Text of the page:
“One was a front-end loader driver and the other was a dozer driver, but they understood what leadership looked like,” he said.

“They had about 400 [people] working for them and they knew every one of their names. It was a much more ‘family’ and holistic approach to leadership.”

Another important lesson he has learned is to adapt his approach to different situations.

“There’s nothing wrong with being directive and assertive and controlling when the people working in your team want that sort of guidance,” he said.

“But by the time you get to a development level where the individual is competent and really wants to excel, you have to give them responsibility and accountability and let them run with it. You have to be able to change your leadership style depending on the development of the individual.”

Learning on the job

Sindel believes leaders must set a clear vision for an organisation.

“You must look at how you develop a culture and how you continually reinforce it,” he said, adding that many organisations get it wrong.

“Look what the banking royal commission has come out with,” he said.

“People get too focused on incentives. You have to reinforce good behaviours so that the reputation of the organisation is first and foremost.”

Sindel also has words of advice for other engineers looking to move into leadership roles and will share these during his session at the AEC.

“Have a try at all the different functional roles,” he said.

“Even though you’re in engineering, spend some time with the marketing people, the finance people and spend some time on the road selling. A lot of engineers say they don’t know how to sell but selling is actually easy. It’s just going out and solving somebody’s problem.”  

Rob Sindel will be speaking about the leadership journey and how to successfully change careers at the upcoming Australian Engineering Conference. To learn more and to register, click here

The promises and perils of AI that’s ‘smarter’ than us

the promises and perils of artificial intelligence (AI)

Working with artificial intelligence (AI) has positives and negatives, but how we approach it will determine which side is felt more, says inventor and futurist Ray Kurzweil.

Ray Kurzweil is arguably one of the great inventors of his time. During his teen years in the 1960s, he developed pattern recognition software that could write music in the vein of famous composers.

In 1976, it was the Kurzweil Reading Machine, which used optical character recognition for any font, charge coupled device flatbed scanner, and a text-to-voice synthesiser (all three new inventions) to allow the blind to enjoy printed material.

This was followed by the first synthesiser able to emulate orchestral instruments, all of which earned Kurzweil entry into the National Inventors Hall of Fame in 2002. His current role is Director of Engineering at Google.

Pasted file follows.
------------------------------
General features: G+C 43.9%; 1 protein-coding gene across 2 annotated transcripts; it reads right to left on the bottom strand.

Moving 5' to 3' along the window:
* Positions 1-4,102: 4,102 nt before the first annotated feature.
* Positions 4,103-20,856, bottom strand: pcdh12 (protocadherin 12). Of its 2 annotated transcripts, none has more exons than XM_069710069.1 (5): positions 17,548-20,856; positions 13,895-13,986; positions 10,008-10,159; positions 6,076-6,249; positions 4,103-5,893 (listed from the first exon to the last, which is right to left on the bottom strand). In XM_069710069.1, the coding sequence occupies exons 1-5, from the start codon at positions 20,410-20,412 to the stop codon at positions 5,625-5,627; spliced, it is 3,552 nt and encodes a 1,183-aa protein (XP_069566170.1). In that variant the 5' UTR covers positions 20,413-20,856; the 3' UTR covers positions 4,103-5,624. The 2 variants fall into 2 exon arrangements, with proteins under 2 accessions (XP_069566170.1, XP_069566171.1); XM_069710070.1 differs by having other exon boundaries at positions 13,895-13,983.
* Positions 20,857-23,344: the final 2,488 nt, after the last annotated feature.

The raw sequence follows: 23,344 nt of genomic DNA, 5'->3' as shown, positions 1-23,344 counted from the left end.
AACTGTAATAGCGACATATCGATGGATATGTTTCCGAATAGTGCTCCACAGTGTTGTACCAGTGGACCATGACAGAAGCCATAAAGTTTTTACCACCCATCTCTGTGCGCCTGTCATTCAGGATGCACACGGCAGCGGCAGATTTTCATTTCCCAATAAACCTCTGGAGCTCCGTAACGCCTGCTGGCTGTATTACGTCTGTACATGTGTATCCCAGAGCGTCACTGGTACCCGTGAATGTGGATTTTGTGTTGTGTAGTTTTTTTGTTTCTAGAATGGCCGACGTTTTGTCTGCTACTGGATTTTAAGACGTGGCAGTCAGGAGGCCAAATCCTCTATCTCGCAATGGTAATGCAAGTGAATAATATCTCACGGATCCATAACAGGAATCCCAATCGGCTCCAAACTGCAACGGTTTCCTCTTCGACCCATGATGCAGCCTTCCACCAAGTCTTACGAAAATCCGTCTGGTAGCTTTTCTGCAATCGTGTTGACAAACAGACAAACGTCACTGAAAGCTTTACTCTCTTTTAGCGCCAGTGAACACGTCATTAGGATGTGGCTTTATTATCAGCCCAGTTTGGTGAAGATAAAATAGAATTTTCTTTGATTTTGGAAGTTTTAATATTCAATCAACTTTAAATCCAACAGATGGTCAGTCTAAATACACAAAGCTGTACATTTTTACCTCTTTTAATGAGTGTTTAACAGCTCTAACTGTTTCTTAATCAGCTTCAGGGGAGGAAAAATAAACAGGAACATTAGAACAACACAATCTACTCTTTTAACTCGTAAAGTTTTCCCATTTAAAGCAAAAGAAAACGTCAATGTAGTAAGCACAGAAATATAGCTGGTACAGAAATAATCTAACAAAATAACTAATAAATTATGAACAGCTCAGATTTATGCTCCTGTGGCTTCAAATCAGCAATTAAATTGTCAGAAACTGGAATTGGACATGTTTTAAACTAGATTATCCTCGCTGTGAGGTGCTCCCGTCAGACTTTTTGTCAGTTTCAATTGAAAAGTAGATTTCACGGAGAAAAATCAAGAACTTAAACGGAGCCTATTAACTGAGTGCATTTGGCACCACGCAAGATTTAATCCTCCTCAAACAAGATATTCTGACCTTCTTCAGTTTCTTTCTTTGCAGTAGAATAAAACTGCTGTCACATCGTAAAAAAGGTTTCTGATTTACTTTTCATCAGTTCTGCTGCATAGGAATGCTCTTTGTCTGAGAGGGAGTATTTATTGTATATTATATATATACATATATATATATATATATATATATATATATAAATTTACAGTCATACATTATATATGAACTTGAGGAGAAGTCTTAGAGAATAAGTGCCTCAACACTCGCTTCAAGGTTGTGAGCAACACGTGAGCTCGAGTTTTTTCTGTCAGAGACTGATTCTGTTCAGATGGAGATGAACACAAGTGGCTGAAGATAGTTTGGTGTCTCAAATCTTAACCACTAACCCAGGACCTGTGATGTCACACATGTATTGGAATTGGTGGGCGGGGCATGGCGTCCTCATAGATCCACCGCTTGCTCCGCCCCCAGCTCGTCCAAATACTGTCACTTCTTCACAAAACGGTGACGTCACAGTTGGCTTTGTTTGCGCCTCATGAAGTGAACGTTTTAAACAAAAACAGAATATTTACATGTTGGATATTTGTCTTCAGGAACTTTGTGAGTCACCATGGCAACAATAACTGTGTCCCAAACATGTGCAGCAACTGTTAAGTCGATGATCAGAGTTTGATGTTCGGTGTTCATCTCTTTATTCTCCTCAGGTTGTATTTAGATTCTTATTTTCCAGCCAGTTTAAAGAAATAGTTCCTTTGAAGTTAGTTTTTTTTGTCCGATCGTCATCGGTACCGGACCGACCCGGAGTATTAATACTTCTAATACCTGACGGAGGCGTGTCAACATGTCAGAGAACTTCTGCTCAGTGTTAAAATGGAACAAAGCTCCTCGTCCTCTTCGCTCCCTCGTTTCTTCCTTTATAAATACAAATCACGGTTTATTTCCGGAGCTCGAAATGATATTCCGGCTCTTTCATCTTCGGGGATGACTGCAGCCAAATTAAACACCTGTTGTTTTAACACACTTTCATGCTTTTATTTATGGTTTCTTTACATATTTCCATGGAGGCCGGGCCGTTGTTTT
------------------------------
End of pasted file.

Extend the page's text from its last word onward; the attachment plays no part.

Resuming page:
At age 70, he has earned a reputation as a formidable futurist as well as an inventor (and author of multiple best-sellers).

“In order to create technology, you have to be able to anticipate the future; you have to know where technology is going,” he told an Academy of Achievement audience in 2000.

“There’s no point solving problems that wouldn’t be problems and wouldn’t have applications by the time the project got finished.”

At the Australian Engineering Conference, Kurzweil will deliver the keynote ‘Thinking Machines – the Promise and the Peril’, discussing the vast implications of progress in artificial intelligence.  

Ray Kurzweil at South by Southwest in 2017.

The possibility of AI ‘smarter’ than us offers both promise and peril. The promise involves better tools to combat issues such as disease, poverty and global warming. The peril is something that might escape our control, whatever that looks like. We’ll be okay though, believes Kurzweil, if we can approach the issue the way we did biotechnology.

“A meeting called the Asilomar Conference on Recombinant DNA was organised in 1975 to assess its potential dangers and devise a strategy to keep the field safe,” he wrote in 2014, adding that the resulting guidelines had been adopted and no significant problems had emerged since.

“We have the opportunity in the decades ahead to make major strides in addressing the grand challenges of humanity. AI will be the pivotal technology in achieving this progress. We have a moral imperative to realise this promise while controlling the peril.”   

Ray Kurzweil will deliver a keynote address at this year’s Australian Engineering Conference 17-19 September in Sydney. To learn more and to register, click here.

How can engineers help make innovation more than just a buzzword?